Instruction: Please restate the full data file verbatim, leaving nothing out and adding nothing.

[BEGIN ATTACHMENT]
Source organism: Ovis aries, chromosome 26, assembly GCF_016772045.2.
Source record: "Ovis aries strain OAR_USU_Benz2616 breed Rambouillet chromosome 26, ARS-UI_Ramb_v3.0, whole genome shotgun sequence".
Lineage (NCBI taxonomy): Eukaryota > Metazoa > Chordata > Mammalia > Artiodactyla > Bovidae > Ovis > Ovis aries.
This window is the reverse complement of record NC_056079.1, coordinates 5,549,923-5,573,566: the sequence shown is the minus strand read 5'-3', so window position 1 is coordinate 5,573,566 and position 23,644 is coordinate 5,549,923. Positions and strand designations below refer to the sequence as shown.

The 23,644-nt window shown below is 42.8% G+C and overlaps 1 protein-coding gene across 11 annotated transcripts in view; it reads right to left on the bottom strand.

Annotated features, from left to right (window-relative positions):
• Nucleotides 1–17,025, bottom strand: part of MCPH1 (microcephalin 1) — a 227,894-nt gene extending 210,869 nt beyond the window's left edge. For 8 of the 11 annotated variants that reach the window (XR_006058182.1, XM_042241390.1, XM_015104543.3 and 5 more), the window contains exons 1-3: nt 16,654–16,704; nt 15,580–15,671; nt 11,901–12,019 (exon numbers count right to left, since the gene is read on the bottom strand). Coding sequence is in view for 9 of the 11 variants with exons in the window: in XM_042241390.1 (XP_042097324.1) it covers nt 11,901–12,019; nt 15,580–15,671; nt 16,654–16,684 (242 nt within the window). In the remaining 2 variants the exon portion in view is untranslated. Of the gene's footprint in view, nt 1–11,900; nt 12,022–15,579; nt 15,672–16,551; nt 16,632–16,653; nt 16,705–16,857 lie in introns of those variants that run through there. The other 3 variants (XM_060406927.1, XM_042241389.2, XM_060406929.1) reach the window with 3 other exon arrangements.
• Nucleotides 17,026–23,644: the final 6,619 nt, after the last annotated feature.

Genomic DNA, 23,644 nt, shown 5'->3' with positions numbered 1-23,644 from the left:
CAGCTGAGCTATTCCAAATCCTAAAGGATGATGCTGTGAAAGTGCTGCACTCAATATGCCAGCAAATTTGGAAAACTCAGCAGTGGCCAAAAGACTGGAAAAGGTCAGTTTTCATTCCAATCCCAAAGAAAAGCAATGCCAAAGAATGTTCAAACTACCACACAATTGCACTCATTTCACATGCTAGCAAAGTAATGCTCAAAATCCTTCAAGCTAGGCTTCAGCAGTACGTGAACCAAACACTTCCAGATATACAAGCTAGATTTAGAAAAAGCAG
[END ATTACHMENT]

Source organism: Ovis aries, chromosome 26, assembly GCF_016772045.2.
Source record: "Ovis aries strain OAR_USU_Benz2616 breed Rambouillet chromosome 26, ARS-UI_Ramb_v3.0, whole genome shotgun sequence".
Lineage (NCBI taxonomy): Eukaryota > Metazoa > Chordata > Mammalia > Artiodactyla > Bovidae > Ovis > Ovis aries.
This window is the reverse complement of record NC_056079.1, coordinates 5,549,923-5,573,566: the sequence shown is the minus strand read 5'-3', so window position 1 is coordinate 5,573,566 and position 23,644 is coordinate 5,549,923. Positions and strand designations below refer to the sequence as shown.

The 23,644-nt window shown below is 42.8% G+C and overlaps 1 protein-coding gene across 11 annotated transcripts in view; it reads right to left on the bottom strand.

Annotated features, from left to right (window-relative positions):
• Nucleotides 1–17,025, bottom strand: part of MCPH1 (microcephalin 1) — a 227,894-nt gene extending 210,869 nt beyond the window's left edge. For 8 of the 11 annotated variants that reach the window (XR_006058182.1, XM_042241390.1, XM_015104543.3 and 5 more), the window contains exons 1-3: nt 16,654–16,704; nt 15,580–15,671; nt 11,901–12,019 (exon numbers count right to left, since the gene is read on the bottom strand). Coding sequence is in view for 9 of the 11 variants with exons in the window: in XM_042241390.1 (XP_042097324.1) it covers nt 11,901–12,019; nt 15,580–15,671; nt 16,654–16,684 (242 nt within the window). In the remaining 2 variants the exon portion in view is untranslated. Of the gene's footprint in view, nt 1–11,900; nt 12,022–15,579; nt 15,672–16,551; nt 16,632–16,653; nt 16,705–16,857 lie in introns of those variants that run through there. The other 3 variants (XM_060406927.1, XM_042241389.2, XM_060406929.1) reach the window with 3 other exon arrangements.
• Nucleotides 17,026–23,644: the final 6,619 nt, after the last annotated feature.

Genomic DNA, 23,644 nt, shown 5'->3' with positions numbered 1-23,644 from the left:
CAGCTGAGCTATTCCAAATCCTAAAGGATGATGCTGTGAAAGTGCTGCACTCAATATGCCAGCAAATTTGGAAAACTCAGCAGTGGCCAAAAGACTGGAAAAGGTCAGTTTTCATTCCAATCCCAAAGAAAAGCAATGCCAAAGAATGTTCAAACTACCACACAATTGCACTCATTTCACATGCTAGCAAAGTAATGCTCAAAATCCTTCAAGCTAGGCTTCAGCAGTACGTGAACCAAACACTTCCAGATATACAAGCTAGATTTAGAAAAAGCAG